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Schools For Quality Education (SQE) is an organization comprised of over 100 rural school districts throughout the State of Kansas. SQE was formed with the five following purposes:

  • to provide quality educational opportunities for all children of Kansas
  • to oppose further Kansas unified school district consolidation without the approval of the patrons involved
  • to pursue the quality of excellence in education
  • to give identity, voice, and exposure to the particular quality of rural schools
  • to enhance the quality of life unique in the rural community

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Press Release


For Immediate Release                                                                                                  Contact: SQE Communications

Thursday, February 4, 2016                                                                                                                      (785) 925-6139

Coalition of rural school districts lead effort against ‘forced’ school consolidation bill

(Palco school board member tells Legislature decision should be left to local patrons)

(TOPEKA) — Rural school patrons, school board members, and administrators packed a House committee meeting this week to oppose what they perceive as forced consolidation of rural school districts dictated by Topeka.

At issue is House Bill 2504, which would require 98 of Kansas’ 105 counties to have only one  unified school district. The seven most populous counties in the state would be allowed to have multiple districts as long as each has more than 1,500 students. The bill would force the consolidation of over half the school districts in Kansas without the consideration by school district patrons.

Tom Benoit, a board member of Palco Unified School District 269, and member of Schools for Quality Education, a coalition of rural school districts, told the committee that consolidation of school districts, when appropriate, should be the decision of the local patrons of those districts.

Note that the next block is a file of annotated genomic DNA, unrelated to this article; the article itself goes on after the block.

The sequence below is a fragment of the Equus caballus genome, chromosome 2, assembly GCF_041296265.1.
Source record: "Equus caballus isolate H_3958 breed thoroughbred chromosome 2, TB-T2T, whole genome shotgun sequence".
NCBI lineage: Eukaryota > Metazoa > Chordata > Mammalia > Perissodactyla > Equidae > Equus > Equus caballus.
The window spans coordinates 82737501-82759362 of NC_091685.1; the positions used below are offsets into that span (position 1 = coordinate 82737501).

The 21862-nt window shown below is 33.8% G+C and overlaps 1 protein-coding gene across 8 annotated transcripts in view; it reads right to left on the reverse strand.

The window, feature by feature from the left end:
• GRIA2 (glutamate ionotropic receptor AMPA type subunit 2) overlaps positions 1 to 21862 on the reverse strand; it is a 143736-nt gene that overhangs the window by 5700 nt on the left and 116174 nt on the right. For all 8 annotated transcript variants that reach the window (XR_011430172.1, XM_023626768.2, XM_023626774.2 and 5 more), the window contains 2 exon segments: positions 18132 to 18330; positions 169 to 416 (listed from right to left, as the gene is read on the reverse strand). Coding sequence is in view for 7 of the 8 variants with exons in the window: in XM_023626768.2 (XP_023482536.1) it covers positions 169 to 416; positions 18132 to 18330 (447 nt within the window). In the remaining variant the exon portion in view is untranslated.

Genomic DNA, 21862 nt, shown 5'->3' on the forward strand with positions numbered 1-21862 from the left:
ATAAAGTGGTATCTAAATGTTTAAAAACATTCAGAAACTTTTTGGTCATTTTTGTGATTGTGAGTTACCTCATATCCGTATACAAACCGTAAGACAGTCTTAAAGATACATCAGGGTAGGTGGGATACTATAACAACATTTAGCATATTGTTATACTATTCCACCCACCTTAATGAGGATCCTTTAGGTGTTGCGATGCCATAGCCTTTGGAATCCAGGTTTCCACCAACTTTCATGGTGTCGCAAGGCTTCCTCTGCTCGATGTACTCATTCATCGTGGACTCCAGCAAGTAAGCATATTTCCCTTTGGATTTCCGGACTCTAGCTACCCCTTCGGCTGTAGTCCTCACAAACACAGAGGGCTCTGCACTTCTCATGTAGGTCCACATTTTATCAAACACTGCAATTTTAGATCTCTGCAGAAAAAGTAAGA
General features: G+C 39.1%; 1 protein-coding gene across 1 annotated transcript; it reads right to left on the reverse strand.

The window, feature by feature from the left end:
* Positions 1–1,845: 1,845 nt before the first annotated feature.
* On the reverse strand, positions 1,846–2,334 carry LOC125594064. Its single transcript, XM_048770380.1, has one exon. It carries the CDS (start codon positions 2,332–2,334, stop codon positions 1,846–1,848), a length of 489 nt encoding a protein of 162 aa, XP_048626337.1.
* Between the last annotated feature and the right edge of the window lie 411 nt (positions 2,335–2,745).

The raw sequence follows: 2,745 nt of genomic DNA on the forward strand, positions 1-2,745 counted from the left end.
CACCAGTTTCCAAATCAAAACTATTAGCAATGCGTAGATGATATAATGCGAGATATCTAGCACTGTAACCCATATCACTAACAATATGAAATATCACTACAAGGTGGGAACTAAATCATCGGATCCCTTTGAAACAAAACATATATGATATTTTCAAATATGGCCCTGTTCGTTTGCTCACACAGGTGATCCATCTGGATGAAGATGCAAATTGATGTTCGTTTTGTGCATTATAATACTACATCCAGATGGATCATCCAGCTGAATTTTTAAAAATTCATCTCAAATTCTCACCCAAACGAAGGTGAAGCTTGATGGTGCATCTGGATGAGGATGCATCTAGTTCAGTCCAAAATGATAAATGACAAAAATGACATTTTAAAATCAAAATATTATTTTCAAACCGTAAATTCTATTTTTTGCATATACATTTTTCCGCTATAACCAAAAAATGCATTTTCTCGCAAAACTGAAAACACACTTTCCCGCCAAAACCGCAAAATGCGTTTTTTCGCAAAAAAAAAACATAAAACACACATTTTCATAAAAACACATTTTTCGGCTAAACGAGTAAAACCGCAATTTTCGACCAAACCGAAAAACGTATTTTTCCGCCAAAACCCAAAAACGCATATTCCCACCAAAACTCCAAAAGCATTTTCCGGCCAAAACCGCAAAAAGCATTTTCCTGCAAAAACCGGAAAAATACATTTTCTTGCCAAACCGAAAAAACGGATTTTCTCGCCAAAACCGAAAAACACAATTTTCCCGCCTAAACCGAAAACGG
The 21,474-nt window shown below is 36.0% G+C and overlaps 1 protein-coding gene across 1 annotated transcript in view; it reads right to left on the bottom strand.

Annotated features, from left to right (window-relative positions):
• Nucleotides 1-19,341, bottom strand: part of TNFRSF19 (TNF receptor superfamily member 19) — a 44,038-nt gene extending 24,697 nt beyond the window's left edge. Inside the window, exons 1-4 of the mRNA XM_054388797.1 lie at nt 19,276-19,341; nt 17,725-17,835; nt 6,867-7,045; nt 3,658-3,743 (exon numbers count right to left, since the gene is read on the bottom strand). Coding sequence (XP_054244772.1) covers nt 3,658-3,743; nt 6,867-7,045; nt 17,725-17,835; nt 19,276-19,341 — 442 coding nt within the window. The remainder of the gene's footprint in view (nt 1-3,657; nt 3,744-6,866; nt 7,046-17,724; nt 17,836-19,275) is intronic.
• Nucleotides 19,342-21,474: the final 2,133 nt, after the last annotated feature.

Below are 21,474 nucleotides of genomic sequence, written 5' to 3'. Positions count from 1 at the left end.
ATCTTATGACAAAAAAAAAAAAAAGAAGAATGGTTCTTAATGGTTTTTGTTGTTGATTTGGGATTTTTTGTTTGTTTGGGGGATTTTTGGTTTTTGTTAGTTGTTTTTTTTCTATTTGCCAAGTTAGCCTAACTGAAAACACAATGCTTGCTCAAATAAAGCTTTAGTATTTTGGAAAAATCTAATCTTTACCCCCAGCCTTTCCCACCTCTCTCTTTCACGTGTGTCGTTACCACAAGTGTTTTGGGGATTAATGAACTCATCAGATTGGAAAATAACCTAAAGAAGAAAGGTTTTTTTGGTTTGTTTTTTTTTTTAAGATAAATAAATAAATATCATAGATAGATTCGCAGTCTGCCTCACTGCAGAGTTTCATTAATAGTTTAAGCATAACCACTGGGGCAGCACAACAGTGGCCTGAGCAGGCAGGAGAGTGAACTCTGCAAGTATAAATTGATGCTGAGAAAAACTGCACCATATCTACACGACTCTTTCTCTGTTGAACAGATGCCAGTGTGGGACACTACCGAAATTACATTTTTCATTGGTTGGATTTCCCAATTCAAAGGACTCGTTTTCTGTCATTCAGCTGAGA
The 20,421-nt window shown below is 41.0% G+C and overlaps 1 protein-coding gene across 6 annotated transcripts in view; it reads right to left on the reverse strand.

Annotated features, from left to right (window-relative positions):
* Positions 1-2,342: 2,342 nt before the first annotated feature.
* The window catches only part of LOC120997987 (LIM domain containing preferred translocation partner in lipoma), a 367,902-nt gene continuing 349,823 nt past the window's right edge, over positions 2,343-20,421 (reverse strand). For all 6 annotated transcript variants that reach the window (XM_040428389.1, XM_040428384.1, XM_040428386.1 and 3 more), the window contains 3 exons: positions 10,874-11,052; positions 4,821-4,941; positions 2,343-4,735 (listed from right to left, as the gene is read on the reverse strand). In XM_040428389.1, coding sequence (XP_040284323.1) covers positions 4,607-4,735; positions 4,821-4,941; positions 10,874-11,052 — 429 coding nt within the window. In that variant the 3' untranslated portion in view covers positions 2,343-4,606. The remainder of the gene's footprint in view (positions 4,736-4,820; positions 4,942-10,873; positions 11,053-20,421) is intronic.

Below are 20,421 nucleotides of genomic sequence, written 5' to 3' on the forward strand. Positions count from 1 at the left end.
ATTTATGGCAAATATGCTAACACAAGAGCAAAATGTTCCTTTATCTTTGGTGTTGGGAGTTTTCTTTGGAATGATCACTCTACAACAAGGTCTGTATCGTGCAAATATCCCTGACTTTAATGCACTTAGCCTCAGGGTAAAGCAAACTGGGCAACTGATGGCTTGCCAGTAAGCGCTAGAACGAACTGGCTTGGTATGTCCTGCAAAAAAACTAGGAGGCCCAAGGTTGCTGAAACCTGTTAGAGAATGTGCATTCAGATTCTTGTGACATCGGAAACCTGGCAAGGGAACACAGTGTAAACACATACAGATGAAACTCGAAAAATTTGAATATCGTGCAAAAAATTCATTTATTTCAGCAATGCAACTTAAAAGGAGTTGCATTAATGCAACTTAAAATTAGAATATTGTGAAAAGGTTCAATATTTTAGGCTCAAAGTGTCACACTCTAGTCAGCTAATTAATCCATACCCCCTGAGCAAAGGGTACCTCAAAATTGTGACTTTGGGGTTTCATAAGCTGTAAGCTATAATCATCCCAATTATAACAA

“The greater issue here is, quite simply, that of ‘local control’, Benoit said. “It should go without saying that the control of local schools by the communities who’s students are enrolled in those schools is a time-honored Kansas virtue. These decisions are best left to local patrons and not based upon a hasty and ill-conceived plan or decision from Topeka.”

Over 40 school board members, community leaders, economic development officials and patrons testified in opposition to the bill. Many told the committee that school districts are already implementing efficiencies, through decisions by their local school boards, by sharing services and consolidating administrative functions.

The bill’s author, Rep, John Bradford, R-Lansing, tried to defend the bill by saying it would not close schools, affect teachers, sell school buses, change school district boundaries, kill any school mascots, affect any students or football teams and wouldn’t increase the time students ride school buses.

However, Benoit drew applause from the citizens in the audience when he declared that Rep. Bradford was wrong and that every one of the effects he listed would become reality under the bill.

“The interest of students should always come first no matter what the size of the school,” Benoit said.